1. There does not exist a two-round zero-knowledge *proof* system with perfect completeness for an NP-complete language. The previous impossibility result for two-round zero knowledge, by Goldreich and Oren (J. Cryptology, 1994) was only for the case of *auxiliary-input* zero-knowledge proofs and arguments.
2. There does not exist a constant-round zero-knowledge *strong* proof or argument of knowledge (as defined by Goldreich (2001)) for a nontrivial language.
3. There does not exist a constant-round public-coin *proof* system for a nontrivial language that is *resettable zero knowledge*. This result also extends to "bounded-resettable" zero knowledge, in which the number of resets is a priori bounded by a polynomial in the input length and prover-to-verifier communication. In contrast, we show that under reasonable assumptions, there does exist such a (computationally sound) *argument* system that is bounded-resettable zero knowledge.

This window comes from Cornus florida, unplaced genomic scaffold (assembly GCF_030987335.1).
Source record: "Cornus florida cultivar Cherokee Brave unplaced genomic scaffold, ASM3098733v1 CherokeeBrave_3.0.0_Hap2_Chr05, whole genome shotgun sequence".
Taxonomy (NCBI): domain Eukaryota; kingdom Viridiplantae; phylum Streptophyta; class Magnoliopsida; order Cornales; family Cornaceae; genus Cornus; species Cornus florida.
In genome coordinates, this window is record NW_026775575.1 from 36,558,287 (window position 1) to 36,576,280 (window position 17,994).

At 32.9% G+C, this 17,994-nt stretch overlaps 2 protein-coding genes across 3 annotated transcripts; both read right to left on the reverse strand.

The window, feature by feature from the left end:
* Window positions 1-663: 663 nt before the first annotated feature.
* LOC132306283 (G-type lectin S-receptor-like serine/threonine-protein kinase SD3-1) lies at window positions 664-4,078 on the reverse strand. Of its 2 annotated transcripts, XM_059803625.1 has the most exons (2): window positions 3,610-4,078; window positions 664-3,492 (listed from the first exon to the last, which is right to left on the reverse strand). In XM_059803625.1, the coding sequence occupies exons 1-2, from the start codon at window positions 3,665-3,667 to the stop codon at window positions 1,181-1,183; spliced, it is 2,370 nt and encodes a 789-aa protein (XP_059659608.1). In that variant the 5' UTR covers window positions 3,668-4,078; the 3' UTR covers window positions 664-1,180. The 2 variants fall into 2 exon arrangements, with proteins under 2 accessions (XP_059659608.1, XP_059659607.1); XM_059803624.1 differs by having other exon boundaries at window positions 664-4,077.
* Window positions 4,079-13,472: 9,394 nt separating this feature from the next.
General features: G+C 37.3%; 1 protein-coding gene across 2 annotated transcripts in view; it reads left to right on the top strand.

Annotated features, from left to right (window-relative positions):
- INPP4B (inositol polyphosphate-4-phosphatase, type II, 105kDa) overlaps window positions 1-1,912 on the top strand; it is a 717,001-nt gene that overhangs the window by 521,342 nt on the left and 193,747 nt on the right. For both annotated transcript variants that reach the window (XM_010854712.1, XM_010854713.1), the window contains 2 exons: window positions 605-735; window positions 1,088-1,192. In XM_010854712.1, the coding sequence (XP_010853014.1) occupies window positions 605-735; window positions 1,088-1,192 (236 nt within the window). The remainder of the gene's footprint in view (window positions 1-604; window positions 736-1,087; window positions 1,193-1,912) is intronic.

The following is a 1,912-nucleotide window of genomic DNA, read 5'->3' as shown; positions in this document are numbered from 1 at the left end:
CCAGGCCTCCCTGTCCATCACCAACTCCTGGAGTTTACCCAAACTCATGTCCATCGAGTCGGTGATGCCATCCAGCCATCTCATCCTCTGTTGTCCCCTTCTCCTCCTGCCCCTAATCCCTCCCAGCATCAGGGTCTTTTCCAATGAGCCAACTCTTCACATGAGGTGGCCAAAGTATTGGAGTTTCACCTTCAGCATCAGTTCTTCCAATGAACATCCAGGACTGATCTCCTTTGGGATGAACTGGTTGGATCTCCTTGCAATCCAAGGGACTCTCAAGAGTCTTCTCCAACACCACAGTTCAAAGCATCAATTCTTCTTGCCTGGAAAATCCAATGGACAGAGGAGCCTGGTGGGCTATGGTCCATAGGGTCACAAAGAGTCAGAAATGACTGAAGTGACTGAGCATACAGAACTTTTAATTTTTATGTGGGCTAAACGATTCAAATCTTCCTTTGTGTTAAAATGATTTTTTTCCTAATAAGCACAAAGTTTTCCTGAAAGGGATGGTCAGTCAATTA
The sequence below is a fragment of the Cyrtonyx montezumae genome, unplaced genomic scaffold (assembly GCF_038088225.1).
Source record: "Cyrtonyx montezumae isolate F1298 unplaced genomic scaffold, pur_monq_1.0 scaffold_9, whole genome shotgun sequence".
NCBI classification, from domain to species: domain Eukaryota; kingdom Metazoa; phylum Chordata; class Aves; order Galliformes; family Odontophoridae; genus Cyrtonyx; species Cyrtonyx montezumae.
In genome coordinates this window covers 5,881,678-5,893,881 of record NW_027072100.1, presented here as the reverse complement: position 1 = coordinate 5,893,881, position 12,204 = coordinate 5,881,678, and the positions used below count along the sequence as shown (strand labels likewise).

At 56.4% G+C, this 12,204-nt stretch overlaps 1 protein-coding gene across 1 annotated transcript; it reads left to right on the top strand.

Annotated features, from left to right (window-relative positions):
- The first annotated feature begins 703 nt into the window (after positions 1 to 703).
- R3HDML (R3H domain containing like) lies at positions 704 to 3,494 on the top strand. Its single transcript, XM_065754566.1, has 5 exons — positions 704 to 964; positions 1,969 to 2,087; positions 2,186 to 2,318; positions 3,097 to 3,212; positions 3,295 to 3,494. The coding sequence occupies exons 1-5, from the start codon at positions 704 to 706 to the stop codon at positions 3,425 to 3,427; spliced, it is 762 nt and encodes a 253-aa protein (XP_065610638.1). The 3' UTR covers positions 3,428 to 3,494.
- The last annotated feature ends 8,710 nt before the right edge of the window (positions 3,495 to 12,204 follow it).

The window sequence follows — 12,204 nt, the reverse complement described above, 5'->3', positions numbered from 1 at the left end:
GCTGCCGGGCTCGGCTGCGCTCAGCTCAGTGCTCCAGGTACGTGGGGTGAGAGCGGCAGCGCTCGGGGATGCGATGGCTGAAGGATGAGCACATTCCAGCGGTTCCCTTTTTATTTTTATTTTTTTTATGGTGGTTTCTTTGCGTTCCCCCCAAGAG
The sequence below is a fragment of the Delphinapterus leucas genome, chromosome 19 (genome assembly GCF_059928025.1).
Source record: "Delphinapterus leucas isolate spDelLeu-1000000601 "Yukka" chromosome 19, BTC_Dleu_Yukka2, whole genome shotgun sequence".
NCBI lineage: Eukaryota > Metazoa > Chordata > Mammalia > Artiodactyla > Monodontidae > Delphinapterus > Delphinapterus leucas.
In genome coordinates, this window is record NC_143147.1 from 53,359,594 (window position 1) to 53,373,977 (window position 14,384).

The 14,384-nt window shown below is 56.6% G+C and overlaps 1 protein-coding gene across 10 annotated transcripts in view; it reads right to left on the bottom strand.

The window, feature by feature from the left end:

The complexity assumptions we use are not commonly used in cryptography. However, in all cases, we show that assumptions similar to ours are necessary for the above results.
Most previously known lower bounds, such as those of Goldreich and Krawczyk (SIAM J. Computing, 1996), were only for *black-box* zero knowledge. However, a result of Barak (FOCS 2001) shows that many (or even most) of these black-box lower bounds do *not* extend to the case of general zero knowledge.Category / Keywords: foundations / zero knowledge, complexity theory, interactive proof systems, argument systems, non-black-box simulation, pseudo-randomness, randomness extractors Publication Info: Extended abstract in FOCS `03 Date: received 8 Sep 2004 Contact author: salil at eecs harvard edu Available format(s): Postscript (PS) | Compressed Postscript (PS.GZ) | PDF | BibTeX Citation Version: 20040909:033813 (All versions of this report) Discussion forum: Show discussion | Start new discussion